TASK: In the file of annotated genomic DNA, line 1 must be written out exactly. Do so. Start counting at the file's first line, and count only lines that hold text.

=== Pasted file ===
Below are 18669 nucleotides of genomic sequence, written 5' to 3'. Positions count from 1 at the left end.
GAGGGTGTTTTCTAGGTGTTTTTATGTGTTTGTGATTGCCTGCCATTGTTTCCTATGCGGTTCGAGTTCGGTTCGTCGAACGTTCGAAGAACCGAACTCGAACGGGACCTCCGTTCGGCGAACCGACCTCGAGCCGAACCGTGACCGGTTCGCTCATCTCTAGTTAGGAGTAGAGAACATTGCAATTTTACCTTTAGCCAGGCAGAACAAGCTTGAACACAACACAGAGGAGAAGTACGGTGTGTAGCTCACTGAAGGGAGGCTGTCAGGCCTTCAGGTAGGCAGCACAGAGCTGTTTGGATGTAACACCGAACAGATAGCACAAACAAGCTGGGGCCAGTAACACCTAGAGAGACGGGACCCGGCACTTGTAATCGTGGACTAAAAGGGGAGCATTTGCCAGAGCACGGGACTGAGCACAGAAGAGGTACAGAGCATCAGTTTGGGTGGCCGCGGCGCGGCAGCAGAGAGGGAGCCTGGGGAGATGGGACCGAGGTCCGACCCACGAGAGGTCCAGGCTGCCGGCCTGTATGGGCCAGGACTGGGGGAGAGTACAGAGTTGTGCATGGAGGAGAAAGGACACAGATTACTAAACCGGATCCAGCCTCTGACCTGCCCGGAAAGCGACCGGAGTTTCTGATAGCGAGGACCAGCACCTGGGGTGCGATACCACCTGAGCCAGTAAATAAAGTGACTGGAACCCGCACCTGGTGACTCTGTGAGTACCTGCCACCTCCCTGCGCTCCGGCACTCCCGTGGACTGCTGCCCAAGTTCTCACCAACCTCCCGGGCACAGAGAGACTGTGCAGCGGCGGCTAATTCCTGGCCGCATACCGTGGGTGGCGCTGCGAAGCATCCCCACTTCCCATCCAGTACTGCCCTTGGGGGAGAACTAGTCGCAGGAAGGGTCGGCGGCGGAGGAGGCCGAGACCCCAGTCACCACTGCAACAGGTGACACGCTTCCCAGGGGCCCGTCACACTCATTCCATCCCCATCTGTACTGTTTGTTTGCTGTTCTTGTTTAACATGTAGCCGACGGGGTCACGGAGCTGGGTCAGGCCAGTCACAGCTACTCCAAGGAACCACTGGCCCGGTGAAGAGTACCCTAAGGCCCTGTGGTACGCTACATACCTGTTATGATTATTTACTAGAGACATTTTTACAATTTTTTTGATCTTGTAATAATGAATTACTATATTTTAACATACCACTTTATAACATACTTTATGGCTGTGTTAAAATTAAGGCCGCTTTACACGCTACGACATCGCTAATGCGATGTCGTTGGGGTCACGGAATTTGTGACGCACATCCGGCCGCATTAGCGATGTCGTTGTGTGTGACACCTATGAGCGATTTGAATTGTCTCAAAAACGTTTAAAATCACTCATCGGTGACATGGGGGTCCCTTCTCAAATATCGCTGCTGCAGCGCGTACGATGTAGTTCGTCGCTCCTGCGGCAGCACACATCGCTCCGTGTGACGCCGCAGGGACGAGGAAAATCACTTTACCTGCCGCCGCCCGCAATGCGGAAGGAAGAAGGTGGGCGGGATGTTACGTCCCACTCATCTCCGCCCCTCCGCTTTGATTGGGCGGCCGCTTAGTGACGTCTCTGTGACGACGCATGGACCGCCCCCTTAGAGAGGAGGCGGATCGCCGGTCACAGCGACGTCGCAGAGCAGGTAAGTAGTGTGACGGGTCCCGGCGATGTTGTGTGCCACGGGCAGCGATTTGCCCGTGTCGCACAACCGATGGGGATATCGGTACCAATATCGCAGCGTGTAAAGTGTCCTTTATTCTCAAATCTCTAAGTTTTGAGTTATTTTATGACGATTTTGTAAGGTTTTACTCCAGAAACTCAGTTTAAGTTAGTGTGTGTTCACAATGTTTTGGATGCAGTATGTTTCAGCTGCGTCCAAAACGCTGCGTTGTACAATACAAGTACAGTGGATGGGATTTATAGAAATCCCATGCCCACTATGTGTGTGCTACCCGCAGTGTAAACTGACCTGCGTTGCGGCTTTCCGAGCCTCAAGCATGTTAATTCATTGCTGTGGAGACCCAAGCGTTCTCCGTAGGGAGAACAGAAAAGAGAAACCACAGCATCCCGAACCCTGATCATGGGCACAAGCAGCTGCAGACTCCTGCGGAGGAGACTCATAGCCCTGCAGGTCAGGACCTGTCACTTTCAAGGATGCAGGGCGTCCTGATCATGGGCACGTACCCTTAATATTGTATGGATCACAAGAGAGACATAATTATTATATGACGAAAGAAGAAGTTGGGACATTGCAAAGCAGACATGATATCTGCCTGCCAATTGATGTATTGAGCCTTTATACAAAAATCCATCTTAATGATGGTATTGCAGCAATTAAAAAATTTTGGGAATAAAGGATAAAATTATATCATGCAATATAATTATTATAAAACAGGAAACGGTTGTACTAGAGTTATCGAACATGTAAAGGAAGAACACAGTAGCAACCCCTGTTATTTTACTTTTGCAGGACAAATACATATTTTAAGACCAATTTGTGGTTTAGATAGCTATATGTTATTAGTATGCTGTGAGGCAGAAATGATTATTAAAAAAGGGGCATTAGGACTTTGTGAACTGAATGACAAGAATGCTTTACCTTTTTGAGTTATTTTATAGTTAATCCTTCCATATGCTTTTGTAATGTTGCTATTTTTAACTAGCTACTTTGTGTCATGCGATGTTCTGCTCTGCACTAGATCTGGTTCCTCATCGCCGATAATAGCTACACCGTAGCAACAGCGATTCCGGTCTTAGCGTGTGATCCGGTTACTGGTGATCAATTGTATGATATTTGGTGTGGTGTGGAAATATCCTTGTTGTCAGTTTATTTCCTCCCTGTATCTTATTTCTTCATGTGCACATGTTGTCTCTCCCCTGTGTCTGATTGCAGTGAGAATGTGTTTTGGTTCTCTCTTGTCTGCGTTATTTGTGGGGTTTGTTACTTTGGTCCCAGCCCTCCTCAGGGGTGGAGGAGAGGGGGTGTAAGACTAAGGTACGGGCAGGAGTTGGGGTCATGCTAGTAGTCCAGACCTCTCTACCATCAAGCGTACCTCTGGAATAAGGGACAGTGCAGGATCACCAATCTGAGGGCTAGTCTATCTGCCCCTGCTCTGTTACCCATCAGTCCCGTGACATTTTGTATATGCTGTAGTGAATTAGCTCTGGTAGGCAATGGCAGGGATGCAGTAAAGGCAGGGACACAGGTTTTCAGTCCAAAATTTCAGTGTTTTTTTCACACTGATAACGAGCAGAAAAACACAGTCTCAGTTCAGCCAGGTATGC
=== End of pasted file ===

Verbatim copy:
Below are 18669 nucleotides of genomic sequence, written 5' to 3'. Positions count from 1 at the left end.